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Nanofibrous poly(lactide-co-glycolide) membranes loaded with diamond nanoparticles as promising substrates for bone tissue engineering

Authors Parizek, Douglas, Novotna B, Kromka A , Brady, Renzing, Voss, Jarosova, Palatinus, Tesarek, Ryparova, Lisa V, dos Santos, Bacakova L

Received 1 October 2011

Accepted for publication 17 December 2011

Published 17 April 2012 Volume 2012:7 Pages 1931—1951


Review by Single anonymous peer review

Peer reviewer comments 3

Video presented by Lucie Bacakova.

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Martin Parizek1, Timothy EL Douglas2, Katarina Novotna1, Alexander Kromka3, Mariea A Brady4, Andrea Renzing4, Eske Voss4, Marketa Jarosova3, Lukas Palatinus3, Pavel Tesarek5, Pavla Ryparova5, Vera Lisa1, Ana M dos Santos2, Lucie Bacakova1
1Department of Biomaterials and Tissue Engineering, Institute of Physiology, Academy of Sciences of the Czech Republic, Prague, Czech Republic; 2Polymer Chemistry and Biomaterials Group, Ghent University, Ghent, Belgium; 3Institute of Physics, Academy of Sciences of the Czech Republic, Prague, Czech Republic; 4Department of Oral and Maxillofacial Surgery, University of Kiel, Kiel, Germany; 5Czech Technical University in Prague, Faculty of Civil Engineering, Prague, Czech Republic

Background: Nanofibrous scaffolds loaded with bioactive nanoparticles are promising materials for bone tissue engineering.
Methods: In this study, composite nanofibrous membranes containing a copolymer of L-lactide and glycolide (PLGA) and diamond nanoparticles were fabricated by an electrospinning technique. PLGA was dissolved in a mixture of methylene chloride and dimethyl formamide (2:3) at a concentration of 2.3 wt%, and nanodiamond (ND) powder was added at a concentration of 0.7 wt% (about 23 wt% in dry PLGA).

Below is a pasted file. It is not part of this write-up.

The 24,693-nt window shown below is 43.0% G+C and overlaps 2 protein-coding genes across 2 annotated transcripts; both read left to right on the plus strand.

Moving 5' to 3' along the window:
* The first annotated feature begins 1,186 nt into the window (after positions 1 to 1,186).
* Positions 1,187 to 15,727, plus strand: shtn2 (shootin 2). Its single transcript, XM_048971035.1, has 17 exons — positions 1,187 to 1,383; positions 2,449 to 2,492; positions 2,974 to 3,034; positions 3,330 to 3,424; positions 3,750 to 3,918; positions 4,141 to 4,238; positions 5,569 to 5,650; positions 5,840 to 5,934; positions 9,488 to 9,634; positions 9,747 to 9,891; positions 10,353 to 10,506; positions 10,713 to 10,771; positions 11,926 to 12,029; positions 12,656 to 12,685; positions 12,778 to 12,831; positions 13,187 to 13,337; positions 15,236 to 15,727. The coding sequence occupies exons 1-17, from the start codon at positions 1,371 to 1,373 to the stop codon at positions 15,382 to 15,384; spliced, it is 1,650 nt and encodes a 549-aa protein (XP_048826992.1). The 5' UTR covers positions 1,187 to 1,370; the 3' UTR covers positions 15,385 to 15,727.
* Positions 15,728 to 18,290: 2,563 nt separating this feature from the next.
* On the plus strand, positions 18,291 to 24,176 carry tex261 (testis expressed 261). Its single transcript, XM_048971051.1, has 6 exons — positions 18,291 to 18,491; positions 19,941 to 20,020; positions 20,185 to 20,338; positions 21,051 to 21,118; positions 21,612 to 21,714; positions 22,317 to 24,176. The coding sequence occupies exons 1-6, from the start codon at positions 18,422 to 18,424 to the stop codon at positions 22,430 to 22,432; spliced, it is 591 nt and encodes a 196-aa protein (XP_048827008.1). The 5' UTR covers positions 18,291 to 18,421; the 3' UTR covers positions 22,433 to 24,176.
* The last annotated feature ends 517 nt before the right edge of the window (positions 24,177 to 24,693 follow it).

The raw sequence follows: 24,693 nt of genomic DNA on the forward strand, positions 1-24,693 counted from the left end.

Results: In the composite scaffolds, the ND particles were either arranged like beads in the central part of the fibers or formed clusters protruding from the fibers. In the PLGA-ND membranes, the fibers were thicker (diameter 270 ± 9 nm) than in pure PLGA meshes (diameter 218 ± 4 nm), but the areas of pores among these fibers were smaller than in pure PLGA samples (0.46 ± 0.02 µm2 versus 1.28 ± 0.09 µm2 in pure PLGA samples). The PLGA-ND membranes showed higher mechanical resistance, as demonstrated by rupture tests of load and deflection of rupture probe at failure. Both types of membranes enabled the attachment, spreading, and subsequent proliferation of human osteoblast-like MG-63 cells to a similar extent, although these values were usually lower than on polystyrene dishes. Nevertheless, the cells on both types of membranes were polygonal or spindle-like in shape, and were distributed homogeneously on the samples. From days 1–7 after seeding, their number rose continuously, and at the end of the experiment, these cells were able to create a confluent layer. At the same time, the cell viability, evaluated by a LIVE/DEAD viability/cytotoxicity kit, ranged from 92% to 97% on both types of membranes. In addition, on PLGA-ND membranes, the cells formed well developed talin-containing focal adhesion plaques. As estimated by the determination of tumor necrosis factor-alpha levels in the culture medium and concentration of intercellular adhesion molecule-1, MG-63 cells, and RAW 264.7 macrophages on these membranes did not show considerable inflammatory activity.
Conclusion: This study shows that nanofibrous PLGA membranes loaded with diamond nanoparticles have interesting potential for use in bone tissue engineering.

Keywords: nanofibers, nanoparticles, electrospinning, nanotechnology, regenerative medicine, human bone cells

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